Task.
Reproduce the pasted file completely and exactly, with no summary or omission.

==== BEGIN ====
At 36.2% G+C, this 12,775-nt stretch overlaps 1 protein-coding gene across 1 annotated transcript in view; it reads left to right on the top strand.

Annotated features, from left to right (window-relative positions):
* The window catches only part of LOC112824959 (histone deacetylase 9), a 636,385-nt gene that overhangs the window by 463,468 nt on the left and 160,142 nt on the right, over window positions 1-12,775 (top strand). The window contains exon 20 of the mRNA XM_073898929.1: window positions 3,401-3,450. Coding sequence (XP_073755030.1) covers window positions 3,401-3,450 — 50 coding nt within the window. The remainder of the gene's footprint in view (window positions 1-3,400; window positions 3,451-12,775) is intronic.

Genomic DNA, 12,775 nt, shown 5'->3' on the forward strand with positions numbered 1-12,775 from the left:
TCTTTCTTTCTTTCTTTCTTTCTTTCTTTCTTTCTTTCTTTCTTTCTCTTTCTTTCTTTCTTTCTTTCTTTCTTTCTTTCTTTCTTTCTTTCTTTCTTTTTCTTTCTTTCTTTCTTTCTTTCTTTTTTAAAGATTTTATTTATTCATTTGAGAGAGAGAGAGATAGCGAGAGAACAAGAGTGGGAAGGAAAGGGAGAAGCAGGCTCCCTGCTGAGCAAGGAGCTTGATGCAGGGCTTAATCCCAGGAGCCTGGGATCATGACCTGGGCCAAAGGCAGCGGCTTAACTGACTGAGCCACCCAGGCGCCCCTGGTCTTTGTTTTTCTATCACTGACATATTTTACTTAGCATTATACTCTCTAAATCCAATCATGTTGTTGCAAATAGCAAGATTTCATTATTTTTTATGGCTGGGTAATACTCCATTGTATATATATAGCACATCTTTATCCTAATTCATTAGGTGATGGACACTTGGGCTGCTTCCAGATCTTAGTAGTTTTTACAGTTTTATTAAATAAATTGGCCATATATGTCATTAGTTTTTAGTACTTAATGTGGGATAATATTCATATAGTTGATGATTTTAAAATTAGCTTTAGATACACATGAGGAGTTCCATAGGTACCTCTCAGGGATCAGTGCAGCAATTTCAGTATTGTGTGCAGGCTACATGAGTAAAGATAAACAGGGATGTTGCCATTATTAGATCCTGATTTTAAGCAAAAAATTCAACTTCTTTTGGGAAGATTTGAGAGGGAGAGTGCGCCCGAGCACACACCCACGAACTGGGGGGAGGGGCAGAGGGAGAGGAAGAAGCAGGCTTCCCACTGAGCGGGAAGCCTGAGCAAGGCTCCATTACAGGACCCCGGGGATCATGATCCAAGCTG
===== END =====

At 36.2% G+C, this 12,775-nt stretch overlaps 1 protein-coding gene across 1 annotated transcript in view; it reads left to right on the top strand.

Annotated features, from left to right (window-relative positions):
* The window catches only part of LOC112824959 (histone deacetylase 9), a 636,385-nt gene that overhangs the window by 463,468 nt on the left and 160,142 nt on the right, over window positions 1-12,775 (top strand). The window contains exon 20 of the mRNA XM_073898929.1: window positions 3,401-3,450. Coding sequence (XP_073755030.1) covers window positions 3,401-3,450 — 50 coding nt within the window. The remainder of the gene's footprint in view (window positions 1-3,400; window positions 3,451-12,775) is intronic.

Genomic DNA, 12,775 nt, shown 5'->3' on the forward strand with positions numbered 1-12,775 from the left:
TCTTTCTTTCTTTCTTTCTTTCTTTCTTTCTTTCTTTCTTTCTTTCTCTTTCTTTCTTTCTTTCTTTCTTTCTTTCTTTCTTTCTTTCTTTCTTTCTTTTTCTTTCTTTCTTTCTTTCTTTCTTTTTTAAAGATTTTATTTATTCATTTGAGAGAGAGAGAGATAGCGAGAGAACAAGAGTGGGAAGGAAAGGGAGAAGCAGGCTCCCTGCTGAGCAAGGAGCTTGATGCAGGGCTTAATCCCAGGAGCCTGGGATCATGACCTGGGCCAAAGGCAGCGGCTTAACTGACTGAGCCACCCAGGCGCCCCTGGTCTTTGTTTTTCTATCACTGACATATTTTACTTAGCATTATACTCTCTAAATCCAATCATGTTGTTGCAAATAGCAAGATTTCATTATTTTTTATGGCTGGGTAATACTCCATTGTATATATATAGCACATCTTTATCCTAATTCATTAGGTGATGGACACTTGGGCTGCTTCCAGATCTTAGTAGTTTTTACAGTTTTATTAAATAAATTGGCCATATATGTCATTAGTTTTTAGTACTTAATGTGGGATAATATTCATATAGTTGATGATTTTAAAATTAGCTTTAGATACACATGAGGAGTTCCATAGGTACCTCTCAGGGATCAGTGCAGCAATTTCAGTATTGTGTGCAGGCTACATGAGTAAAGATAAACAGGGATGTTGCCATTATTAGATCCTGATTTTAAGCAAAAAATTCAACTTCTTTTGGGAAGATTTGAGAGGGAGAGTGCGCCCGAGCACACACCCACGAACTGGGGGGAGGGGCAGAGGGAGAGGAAGAAGCAGGCTTCCCACTGAGCGGGAAGCCTGAGCAAGGCTCCATTACAGGACCCCGGGGATCATGATCCAAGCTG